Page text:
Fennel Foeniculum vulgare
Medicinal Uses & Benefits of Fennel Seed
How to Use: Fennel
Fennel acts as an excellent digestive aid to relieve abdominal cramps, gas and bloating. The fresh stems of fennel can be eaten much like celery, the seeds add a lovely anise flavor to fish and other dishes. If you expect to eat a vegetable that you have trouble digesting, like cabbage, try adding fennel seeds to your recipe. 335
Fennel seeds (as well as anise) contain creosol and alpha-pinene, chemicals that help to loosen congestion and make coughs more productive. Fennel also calms the dry, hacking cough of bronchitis. 1662
The Greek name for fennel was marathon was derived from "maraino", to grow thin, reflecting the widely held belief that fennel affected weight loss, a belief that was echoed by William Coles, in "Nature's Paradise" (1650)
both the seeds, leaves and root of Garden Fennel are much used in drinks and broths for those that are grown fat, to abate their unwieldiness and cause them to grow more gaunt and lank.
Women who are going through menopause or are experiencing menstrual problems may benefit from the estrogenic properties of fennel. It has a balancing effect on the female reproductive system and increases the flow of body energy. Extracts of fennel have estrogenic properties that may benefit women going through the hormonal imbalances caused by menopause.1661
Preparation Methods & Dosage : Fennel is well known to cooks, all parts of the plant are edible. The fresh stems of fennel can be eaten much like celery, and the seeds add a lovely anise flavor to fish and other dishes. Fennel seeds are most often taken as a tea, the essential oil is used in massage oils and diffusers.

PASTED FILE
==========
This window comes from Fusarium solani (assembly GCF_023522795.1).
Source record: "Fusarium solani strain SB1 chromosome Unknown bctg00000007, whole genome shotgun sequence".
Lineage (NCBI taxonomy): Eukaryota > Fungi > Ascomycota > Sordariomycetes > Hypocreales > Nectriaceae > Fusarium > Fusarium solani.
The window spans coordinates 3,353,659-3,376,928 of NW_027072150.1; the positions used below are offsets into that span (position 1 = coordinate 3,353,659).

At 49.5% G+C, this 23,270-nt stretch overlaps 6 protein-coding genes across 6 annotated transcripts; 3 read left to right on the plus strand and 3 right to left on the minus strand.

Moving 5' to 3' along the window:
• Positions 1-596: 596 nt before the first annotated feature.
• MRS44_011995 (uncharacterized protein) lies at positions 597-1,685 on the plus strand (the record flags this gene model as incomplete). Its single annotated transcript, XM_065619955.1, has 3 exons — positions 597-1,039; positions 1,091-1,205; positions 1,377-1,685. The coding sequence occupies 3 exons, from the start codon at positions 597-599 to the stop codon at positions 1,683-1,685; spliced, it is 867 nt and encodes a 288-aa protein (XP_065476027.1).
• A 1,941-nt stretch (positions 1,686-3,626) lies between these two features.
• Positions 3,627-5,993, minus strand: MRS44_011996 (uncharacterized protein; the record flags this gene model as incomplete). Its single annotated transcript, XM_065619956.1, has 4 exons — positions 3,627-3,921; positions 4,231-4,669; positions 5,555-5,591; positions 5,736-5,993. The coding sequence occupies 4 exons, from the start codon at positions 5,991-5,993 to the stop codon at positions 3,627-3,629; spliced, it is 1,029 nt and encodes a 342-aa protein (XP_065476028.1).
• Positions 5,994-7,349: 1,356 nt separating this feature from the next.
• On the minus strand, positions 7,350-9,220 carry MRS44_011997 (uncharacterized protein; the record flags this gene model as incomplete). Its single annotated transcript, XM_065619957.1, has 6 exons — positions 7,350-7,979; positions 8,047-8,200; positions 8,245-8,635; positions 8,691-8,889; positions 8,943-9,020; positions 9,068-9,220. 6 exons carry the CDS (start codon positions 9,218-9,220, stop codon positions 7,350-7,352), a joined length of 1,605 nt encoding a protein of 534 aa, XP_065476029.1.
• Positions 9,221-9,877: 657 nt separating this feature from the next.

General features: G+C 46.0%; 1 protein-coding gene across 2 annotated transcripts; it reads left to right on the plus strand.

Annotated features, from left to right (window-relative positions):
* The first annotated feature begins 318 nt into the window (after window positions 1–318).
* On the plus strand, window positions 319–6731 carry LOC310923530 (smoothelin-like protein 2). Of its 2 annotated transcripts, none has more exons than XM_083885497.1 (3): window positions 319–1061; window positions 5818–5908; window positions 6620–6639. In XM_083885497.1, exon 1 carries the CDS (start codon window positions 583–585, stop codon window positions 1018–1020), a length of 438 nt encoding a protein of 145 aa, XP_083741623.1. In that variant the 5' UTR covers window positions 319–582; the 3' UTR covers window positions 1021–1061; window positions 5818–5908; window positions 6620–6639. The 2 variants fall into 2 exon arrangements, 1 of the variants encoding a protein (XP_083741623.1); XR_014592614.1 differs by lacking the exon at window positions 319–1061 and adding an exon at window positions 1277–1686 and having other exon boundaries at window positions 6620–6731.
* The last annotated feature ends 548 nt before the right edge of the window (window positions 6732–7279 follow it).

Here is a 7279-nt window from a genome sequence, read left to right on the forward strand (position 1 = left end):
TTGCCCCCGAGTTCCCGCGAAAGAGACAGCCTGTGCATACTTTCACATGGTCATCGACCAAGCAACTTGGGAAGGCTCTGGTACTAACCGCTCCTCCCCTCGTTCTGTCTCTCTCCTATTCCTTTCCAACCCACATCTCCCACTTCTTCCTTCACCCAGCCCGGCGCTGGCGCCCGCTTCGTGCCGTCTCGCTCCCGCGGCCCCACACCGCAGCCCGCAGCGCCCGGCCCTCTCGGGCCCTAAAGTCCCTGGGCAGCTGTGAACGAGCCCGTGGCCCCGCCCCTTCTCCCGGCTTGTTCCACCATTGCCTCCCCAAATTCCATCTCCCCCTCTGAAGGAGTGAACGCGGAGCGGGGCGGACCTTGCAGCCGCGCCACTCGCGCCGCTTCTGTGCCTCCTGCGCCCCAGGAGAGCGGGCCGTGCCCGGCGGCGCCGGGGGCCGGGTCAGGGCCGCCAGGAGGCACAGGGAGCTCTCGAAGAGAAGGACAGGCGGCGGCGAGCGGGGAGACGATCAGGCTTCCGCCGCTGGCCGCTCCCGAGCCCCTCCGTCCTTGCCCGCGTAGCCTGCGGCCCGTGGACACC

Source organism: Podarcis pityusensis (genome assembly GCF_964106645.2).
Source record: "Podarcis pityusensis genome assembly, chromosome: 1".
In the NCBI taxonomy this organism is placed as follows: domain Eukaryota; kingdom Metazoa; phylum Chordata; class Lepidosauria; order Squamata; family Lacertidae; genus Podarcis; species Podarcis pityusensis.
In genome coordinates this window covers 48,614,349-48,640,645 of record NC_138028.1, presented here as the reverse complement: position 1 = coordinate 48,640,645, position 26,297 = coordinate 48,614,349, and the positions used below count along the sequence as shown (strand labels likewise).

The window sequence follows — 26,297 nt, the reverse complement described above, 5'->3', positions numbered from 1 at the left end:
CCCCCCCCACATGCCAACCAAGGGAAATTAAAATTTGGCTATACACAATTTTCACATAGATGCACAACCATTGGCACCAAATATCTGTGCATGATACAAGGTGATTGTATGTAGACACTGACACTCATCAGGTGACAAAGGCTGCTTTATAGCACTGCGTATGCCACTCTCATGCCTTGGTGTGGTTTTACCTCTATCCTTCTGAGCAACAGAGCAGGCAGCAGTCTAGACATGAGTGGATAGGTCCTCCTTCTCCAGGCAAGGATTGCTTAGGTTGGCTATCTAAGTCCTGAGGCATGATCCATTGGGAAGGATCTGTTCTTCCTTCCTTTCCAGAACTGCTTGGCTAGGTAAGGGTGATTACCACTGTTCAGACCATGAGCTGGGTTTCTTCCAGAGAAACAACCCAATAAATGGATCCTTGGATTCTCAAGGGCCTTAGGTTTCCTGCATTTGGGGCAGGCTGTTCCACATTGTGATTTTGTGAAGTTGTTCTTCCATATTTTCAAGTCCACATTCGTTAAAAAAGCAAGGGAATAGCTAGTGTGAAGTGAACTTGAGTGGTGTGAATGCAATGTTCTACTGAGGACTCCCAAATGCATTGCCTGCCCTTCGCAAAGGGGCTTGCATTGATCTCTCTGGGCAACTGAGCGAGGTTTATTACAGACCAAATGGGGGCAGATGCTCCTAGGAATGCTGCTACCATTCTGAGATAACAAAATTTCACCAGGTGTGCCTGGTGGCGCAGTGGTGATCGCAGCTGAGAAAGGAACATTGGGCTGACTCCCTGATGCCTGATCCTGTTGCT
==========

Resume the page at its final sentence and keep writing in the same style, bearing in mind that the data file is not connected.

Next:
Fennel : Essential Oil Profile
Sweet fennel oil has a very sweet, earthy aroma almost identical to anise. Oil of fennel relieves muscular or rheumatic pains and is especially effective in massage blends.
Learn More at Annies Aromatherapy. Essential Oil profiles, recipies and great prices on essentail oils, and aromatherapy supplies.
Fennel seed flowers
Regional Traditions :European *
How to Grow Fennel
Fennel will thrive anywhere, but needs its own space to grow, apart from the main garden. Fennel plants release a chemical, (anethole) that impairs the growth of some other plants, so it should not be grown very close to beans, tomatoes or cabbage family plants. Fennel grows well in its own big container in a rich soil. It is easily propagated by seeds, sown early in the year, and is frost resistant. You can direct sow, or transplant, about a foot or so apart. Fennel thrives in dry and sunny places that remind it of it's mediterranean home. Harvest the leaves anytime, and the bulbs when large enough. Keep flower heads cut to insure a supply of green leaves, or let flower heads mature to harvest seeds when ripe.
History and Traditions & Folklore
In medieval times, Fennel was employed together with St. Johns Wort and other herbs as a preventative of witchcraft and other evil influences, being hung over doors on Midsummers Eve to warn off evil spirits